It took a while for the two to become friends (Dupree swears Gilliam was after his girlfriend), but they started to click and even became roommates during their last year at the school.
Dubois came to Milton Hershey in the fourth grade and joined the football team years later, where he met Gilliam.
Hill grew up seeing Gilliam, Dupree, Dubois and everyone on the Milton Hershey football team as rivals. Unlike the other three, Hill attended Steelton High School, which had an intense rivalry with Milton Hershey.
In fact, the only time Hill said anything positive to Gilliam was during their senior year, after he found out Gilliam was going to Penn State.
“I remember that,” Gilliam said with a smile. “I think he was committed to Rutgers, and he came up to me and said ‘You going to Penn State, huh?’ I was like ‘Yeah,’ and he goes ‘All right.’”
Fast forward a couple of months, and Hill also received an offer to Penn State. He committed and ended up in the same recruitment class as Gilliam. Fast forward a few more years, and they were both on the same NFL team, the Seattle Seahawks.
“Life has kind of brought us together,” Hill said. “We grew up within a five- to 10-mile radius, went to college together and ended up playing professional football on the same team. It’s very rare.”
Bridge We Need
According to Hill, he and Gilliam had a similar mindset. They knew they needed to prepare for life after relatively brief football careers and, concurrently, they wanted to use their fame and money from football to help give back to their community. For them, the eco-village was the perfect starting point.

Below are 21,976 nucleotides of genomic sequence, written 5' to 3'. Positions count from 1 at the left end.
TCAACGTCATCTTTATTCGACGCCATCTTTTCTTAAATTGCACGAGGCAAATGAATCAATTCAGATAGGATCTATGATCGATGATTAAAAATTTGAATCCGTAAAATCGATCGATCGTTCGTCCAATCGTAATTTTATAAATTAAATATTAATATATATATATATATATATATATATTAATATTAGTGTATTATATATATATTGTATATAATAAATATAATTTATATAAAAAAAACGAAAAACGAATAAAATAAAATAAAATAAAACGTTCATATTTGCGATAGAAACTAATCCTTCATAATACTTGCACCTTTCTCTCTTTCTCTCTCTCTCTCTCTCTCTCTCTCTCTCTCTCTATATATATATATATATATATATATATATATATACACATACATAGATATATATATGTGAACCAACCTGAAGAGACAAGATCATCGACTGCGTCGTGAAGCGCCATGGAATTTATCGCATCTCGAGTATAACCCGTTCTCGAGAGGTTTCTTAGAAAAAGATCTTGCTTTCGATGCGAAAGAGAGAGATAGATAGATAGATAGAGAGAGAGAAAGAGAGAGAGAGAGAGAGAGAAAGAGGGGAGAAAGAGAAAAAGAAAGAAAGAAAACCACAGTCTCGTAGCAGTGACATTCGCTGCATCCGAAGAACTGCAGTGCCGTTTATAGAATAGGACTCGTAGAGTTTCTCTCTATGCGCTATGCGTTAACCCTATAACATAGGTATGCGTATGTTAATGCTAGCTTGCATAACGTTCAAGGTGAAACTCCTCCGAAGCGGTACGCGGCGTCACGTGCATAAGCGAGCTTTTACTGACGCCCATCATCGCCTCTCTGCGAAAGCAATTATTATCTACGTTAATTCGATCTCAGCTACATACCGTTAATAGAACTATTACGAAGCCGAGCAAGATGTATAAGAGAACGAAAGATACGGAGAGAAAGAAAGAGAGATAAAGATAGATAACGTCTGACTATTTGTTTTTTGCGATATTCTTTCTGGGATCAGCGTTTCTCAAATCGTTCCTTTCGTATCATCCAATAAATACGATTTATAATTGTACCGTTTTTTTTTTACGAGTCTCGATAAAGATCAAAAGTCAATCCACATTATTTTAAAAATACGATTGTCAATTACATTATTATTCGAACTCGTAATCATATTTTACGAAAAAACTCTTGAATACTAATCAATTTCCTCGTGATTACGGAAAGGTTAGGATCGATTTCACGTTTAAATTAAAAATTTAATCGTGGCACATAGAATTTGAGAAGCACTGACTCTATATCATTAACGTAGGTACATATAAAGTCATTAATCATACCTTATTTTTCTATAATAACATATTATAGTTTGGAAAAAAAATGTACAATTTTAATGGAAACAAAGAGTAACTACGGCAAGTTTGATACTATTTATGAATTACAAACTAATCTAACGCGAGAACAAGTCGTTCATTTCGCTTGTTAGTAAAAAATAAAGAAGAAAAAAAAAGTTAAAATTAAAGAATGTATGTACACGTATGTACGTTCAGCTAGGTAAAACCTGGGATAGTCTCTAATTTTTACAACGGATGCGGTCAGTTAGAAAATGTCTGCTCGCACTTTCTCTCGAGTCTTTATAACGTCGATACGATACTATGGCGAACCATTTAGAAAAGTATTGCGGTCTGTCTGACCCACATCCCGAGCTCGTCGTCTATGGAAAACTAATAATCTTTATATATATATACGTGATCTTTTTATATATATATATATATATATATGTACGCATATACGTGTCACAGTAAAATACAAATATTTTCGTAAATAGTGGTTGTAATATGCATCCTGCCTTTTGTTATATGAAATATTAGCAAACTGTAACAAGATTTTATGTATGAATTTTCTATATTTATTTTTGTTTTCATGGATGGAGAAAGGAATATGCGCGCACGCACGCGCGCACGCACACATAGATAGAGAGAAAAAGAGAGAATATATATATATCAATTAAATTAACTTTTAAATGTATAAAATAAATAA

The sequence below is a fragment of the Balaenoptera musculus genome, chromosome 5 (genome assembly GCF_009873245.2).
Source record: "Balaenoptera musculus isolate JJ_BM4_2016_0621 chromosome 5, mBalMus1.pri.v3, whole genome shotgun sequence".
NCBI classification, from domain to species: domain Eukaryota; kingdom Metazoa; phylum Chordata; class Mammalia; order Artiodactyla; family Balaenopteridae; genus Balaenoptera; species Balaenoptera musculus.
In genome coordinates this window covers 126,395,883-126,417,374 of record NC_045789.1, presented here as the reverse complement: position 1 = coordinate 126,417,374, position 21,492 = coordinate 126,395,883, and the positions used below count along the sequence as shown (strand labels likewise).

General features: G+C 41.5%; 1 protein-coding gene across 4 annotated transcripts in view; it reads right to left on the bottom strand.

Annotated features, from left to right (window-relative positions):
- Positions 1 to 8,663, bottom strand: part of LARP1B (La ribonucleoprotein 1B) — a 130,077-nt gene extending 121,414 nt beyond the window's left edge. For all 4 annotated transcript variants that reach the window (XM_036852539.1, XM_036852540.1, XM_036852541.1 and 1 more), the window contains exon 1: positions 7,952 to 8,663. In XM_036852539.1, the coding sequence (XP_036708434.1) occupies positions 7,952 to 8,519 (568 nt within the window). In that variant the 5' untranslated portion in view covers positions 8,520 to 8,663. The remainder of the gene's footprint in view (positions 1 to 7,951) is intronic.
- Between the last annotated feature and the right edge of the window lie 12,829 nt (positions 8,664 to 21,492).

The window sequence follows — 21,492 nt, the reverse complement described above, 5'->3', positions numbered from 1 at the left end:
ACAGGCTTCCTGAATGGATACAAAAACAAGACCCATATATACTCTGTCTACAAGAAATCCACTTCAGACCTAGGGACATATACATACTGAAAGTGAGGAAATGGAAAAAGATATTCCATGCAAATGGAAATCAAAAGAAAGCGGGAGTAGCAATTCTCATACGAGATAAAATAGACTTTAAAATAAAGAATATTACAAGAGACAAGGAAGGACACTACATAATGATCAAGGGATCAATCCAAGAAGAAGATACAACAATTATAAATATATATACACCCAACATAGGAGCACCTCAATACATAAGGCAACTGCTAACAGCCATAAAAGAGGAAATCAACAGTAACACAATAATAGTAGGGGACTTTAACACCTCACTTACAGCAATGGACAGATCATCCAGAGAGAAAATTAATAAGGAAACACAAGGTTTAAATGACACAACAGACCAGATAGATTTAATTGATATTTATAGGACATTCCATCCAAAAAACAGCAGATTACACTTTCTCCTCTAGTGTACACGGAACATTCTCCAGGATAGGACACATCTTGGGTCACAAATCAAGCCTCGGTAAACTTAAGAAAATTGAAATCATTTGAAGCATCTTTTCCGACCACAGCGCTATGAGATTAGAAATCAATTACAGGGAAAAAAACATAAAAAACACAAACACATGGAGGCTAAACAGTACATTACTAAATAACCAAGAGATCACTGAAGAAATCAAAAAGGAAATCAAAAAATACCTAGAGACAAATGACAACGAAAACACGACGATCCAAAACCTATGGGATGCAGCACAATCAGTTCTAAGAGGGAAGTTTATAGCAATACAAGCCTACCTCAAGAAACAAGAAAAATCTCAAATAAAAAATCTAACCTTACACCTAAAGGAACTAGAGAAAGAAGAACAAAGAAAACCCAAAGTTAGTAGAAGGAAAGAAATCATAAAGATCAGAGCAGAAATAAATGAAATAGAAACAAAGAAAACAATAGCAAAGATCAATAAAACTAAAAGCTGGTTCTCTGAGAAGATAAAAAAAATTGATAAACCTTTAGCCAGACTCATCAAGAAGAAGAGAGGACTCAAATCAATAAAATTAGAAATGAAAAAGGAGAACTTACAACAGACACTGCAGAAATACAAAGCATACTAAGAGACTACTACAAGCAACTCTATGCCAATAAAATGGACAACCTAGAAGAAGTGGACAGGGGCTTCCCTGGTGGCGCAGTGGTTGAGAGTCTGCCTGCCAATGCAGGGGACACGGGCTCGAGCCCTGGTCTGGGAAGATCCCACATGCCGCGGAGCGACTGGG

It didn’t take much for the friends to all agree on creating The Bridge. Dupree, a self-proclaimed comic book nerd, calls his team the Avengers and says each person brings a different specialty to the table. But they also understand that they have one common goal—to help the community.
Instead of deciding what was best to put in the eco-village, they used the hashtag #TheBridgeWeNeed to see what people wanted in their community. Some of the responses were things like community gardens, grocery stores, mental health spaces and even a room for therapy dogs.
The team took in the responses and, around April of last year, began to nail down their plans for the eco-village. Originally, they had their sights set on the old William Penn High School, but the owner, the Harrisburg school district, has not yet responded to their offer. They still hope to secure that building.
The Bridge plans to start renovation of the Bishop McDevitt building this summer. According to Gilliam, Harrisburg is only the pilot model. They plan to expand and create more eco-villages in Philadelphia, Atlanta, Detroit and elsewhere. They already caught the attention of Philadelphia-born rapper Meek Mills via Twitter.
“We’re from here, so I said we have to do it in Harrisburg first,” Gilliam said. “We have to take care of our hometown before we go anywhere else.”
For more information on The Bridge, visit www.thebridgeecovillage.com.